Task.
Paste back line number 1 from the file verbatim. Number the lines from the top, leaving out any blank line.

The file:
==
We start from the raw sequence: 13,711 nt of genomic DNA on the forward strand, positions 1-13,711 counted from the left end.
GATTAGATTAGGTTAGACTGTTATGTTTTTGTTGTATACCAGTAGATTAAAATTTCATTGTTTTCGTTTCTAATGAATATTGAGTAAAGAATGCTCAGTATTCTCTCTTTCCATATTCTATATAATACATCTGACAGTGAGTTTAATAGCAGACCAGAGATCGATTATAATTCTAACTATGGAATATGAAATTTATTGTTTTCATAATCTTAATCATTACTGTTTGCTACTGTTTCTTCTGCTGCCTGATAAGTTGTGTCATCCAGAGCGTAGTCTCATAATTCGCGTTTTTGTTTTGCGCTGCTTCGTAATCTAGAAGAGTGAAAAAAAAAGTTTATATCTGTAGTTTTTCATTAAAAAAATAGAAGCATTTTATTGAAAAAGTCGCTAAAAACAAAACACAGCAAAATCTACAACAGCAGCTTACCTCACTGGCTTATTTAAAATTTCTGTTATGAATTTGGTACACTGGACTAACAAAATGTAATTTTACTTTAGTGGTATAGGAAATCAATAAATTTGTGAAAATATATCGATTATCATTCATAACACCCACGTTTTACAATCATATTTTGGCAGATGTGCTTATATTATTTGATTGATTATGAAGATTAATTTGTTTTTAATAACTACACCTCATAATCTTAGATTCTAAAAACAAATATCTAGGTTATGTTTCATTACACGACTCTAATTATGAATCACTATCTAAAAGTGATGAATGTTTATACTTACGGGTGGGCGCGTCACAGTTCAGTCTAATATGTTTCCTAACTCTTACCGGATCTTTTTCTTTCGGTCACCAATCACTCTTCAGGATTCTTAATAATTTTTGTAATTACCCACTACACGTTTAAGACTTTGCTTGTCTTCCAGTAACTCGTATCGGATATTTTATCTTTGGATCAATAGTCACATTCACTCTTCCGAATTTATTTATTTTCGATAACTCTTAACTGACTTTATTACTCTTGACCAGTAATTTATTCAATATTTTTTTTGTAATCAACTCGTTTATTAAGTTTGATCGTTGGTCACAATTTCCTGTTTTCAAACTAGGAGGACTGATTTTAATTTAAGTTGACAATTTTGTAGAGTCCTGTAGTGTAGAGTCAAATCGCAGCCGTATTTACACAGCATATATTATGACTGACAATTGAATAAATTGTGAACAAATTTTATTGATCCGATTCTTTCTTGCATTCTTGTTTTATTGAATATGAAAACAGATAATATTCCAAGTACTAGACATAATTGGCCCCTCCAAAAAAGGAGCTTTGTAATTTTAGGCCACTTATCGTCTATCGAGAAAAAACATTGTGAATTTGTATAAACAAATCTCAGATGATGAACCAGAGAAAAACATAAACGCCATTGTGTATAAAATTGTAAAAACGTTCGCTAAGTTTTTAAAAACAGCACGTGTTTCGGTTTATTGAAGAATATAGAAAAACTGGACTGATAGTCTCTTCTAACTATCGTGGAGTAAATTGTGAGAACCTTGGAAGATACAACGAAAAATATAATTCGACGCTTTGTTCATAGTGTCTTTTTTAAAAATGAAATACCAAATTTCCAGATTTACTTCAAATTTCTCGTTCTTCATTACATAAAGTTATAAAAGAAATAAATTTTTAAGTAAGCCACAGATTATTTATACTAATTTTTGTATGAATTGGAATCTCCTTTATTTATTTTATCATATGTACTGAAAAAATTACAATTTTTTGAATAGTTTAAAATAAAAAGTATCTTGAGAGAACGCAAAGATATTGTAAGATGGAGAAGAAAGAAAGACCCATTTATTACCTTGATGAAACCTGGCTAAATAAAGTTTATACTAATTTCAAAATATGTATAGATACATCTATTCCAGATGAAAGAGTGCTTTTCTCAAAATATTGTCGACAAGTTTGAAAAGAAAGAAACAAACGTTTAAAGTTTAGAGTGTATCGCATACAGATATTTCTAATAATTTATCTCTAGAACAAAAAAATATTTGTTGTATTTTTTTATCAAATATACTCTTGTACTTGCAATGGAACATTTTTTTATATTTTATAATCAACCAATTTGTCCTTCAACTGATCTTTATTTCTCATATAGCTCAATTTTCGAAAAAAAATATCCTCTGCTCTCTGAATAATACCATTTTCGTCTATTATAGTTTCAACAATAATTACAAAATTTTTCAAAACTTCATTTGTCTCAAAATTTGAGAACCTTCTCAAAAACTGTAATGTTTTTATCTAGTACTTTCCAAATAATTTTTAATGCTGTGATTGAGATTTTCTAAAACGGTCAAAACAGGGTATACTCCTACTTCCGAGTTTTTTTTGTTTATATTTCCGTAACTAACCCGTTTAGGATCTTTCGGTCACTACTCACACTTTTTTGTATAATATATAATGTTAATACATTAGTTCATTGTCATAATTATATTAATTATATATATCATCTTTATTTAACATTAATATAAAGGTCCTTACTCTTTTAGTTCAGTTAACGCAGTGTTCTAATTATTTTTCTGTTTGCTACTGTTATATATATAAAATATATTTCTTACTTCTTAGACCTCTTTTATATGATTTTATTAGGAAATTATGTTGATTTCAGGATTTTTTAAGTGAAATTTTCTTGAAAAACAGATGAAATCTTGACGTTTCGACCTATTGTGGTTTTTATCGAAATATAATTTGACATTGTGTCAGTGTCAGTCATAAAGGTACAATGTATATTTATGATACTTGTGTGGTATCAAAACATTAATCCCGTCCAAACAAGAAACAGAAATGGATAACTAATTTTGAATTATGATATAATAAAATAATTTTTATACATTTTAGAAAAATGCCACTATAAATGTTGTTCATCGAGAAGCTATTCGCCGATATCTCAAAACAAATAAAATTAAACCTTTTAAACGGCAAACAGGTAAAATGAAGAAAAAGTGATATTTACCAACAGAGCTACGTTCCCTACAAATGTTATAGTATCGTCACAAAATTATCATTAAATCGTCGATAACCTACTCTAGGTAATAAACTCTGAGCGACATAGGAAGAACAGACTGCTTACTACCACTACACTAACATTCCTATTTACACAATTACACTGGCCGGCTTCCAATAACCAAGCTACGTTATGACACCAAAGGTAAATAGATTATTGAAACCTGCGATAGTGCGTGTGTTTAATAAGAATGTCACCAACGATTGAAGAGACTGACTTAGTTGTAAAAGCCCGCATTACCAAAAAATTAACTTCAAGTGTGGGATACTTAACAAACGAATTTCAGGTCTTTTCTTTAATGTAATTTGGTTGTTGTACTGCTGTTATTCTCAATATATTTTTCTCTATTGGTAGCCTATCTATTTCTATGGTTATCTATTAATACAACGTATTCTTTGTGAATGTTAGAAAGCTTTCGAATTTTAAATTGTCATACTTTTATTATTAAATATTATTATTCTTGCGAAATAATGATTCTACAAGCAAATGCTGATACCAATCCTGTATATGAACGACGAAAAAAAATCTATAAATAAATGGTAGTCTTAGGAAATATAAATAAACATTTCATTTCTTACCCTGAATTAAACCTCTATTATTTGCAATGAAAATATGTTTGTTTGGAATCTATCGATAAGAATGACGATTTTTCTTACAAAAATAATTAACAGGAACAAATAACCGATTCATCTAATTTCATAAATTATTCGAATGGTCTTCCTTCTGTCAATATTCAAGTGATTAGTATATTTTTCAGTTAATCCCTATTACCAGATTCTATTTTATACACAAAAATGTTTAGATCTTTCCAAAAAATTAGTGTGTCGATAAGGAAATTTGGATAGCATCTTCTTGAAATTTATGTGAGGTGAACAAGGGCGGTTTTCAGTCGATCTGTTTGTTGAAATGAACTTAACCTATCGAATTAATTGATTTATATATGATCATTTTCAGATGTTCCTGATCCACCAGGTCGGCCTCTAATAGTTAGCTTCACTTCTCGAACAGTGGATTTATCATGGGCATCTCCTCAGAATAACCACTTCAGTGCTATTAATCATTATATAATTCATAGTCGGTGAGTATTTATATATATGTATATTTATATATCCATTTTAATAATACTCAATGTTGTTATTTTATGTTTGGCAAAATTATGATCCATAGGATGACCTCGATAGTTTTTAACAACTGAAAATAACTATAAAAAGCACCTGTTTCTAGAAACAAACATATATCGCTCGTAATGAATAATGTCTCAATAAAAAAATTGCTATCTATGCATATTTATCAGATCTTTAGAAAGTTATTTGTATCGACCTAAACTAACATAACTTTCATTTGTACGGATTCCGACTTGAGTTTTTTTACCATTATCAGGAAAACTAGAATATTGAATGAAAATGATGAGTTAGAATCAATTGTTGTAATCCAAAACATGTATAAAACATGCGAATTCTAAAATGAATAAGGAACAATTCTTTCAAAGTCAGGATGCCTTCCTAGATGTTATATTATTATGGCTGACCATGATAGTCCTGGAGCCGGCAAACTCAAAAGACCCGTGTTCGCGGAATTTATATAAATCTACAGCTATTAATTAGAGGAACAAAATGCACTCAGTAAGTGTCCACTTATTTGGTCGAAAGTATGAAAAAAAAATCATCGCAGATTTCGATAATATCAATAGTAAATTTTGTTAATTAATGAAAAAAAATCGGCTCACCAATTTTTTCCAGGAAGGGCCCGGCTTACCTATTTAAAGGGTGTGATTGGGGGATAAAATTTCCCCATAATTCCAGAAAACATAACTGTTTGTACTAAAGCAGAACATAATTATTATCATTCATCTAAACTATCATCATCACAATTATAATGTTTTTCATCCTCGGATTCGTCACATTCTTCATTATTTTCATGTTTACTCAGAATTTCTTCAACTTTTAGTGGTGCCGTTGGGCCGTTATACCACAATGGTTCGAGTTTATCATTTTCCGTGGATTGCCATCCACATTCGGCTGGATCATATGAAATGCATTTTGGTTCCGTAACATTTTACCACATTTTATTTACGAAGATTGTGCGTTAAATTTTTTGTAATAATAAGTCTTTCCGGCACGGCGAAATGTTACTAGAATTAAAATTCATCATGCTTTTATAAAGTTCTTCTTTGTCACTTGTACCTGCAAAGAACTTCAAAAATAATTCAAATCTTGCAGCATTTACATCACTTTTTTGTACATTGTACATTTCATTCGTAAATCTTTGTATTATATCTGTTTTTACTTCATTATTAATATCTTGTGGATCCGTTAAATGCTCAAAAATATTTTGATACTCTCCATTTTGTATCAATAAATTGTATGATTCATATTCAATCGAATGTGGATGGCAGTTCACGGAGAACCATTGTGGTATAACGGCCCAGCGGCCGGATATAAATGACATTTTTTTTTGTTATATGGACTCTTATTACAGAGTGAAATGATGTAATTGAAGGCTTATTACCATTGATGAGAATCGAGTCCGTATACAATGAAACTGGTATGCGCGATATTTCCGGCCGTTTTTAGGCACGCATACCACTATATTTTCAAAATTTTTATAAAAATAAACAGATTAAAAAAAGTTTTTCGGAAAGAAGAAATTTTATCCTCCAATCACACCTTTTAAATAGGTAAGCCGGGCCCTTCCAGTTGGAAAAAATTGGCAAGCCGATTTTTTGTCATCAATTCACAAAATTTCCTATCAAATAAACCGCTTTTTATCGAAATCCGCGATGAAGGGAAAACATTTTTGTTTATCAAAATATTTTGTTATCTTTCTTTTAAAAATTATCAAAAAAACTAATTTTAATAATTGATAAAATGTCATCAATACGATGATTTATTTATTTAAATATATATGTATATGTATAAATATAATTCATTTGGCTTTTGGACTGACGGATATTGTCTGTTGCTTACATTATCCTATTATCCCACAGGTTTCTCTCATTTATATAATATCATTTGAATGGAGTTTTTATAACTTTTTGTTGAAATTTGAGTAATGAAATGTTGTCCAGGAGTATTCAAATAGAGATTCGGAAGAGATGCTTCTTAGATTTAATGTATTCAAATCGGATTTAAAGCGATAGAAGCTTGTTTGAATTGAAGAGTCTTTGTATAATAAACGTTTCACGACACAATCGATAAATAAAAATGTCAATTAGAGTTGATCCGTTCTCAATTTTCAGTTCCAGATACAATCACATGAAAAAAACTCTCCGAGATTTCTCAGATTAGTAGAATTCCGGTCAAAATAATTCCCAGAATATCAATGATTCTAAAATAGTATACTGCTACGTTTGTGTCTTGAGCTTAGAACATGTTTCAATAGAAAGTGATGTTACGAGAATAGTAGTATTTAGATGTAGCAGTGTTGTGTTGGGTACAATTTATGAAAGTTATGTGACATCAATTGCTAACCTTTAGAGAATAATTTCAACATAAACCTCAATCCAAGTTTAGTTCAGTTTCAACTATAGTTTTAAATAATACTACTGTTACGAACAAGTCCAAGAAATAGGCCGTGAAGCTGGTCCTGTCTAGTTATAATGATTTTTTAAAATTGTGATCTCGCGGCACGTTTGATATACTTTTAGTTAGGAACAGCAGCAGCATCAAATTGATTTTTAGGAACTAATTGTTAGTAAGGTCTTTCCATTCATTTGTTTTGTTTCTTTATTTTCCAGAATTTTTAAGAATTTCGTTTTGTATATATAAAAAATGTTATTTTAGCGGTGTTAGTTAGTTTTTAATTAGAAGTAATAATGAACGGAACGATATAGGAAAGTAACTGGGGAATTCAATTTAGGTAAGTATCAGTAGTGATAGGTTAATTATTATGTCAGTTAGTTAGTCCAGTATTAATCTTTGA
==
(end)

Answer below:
We start from the raw sequence: 13,711 nt of genomic DNA on the forward strand, positions 1-13,711 counted from the left end.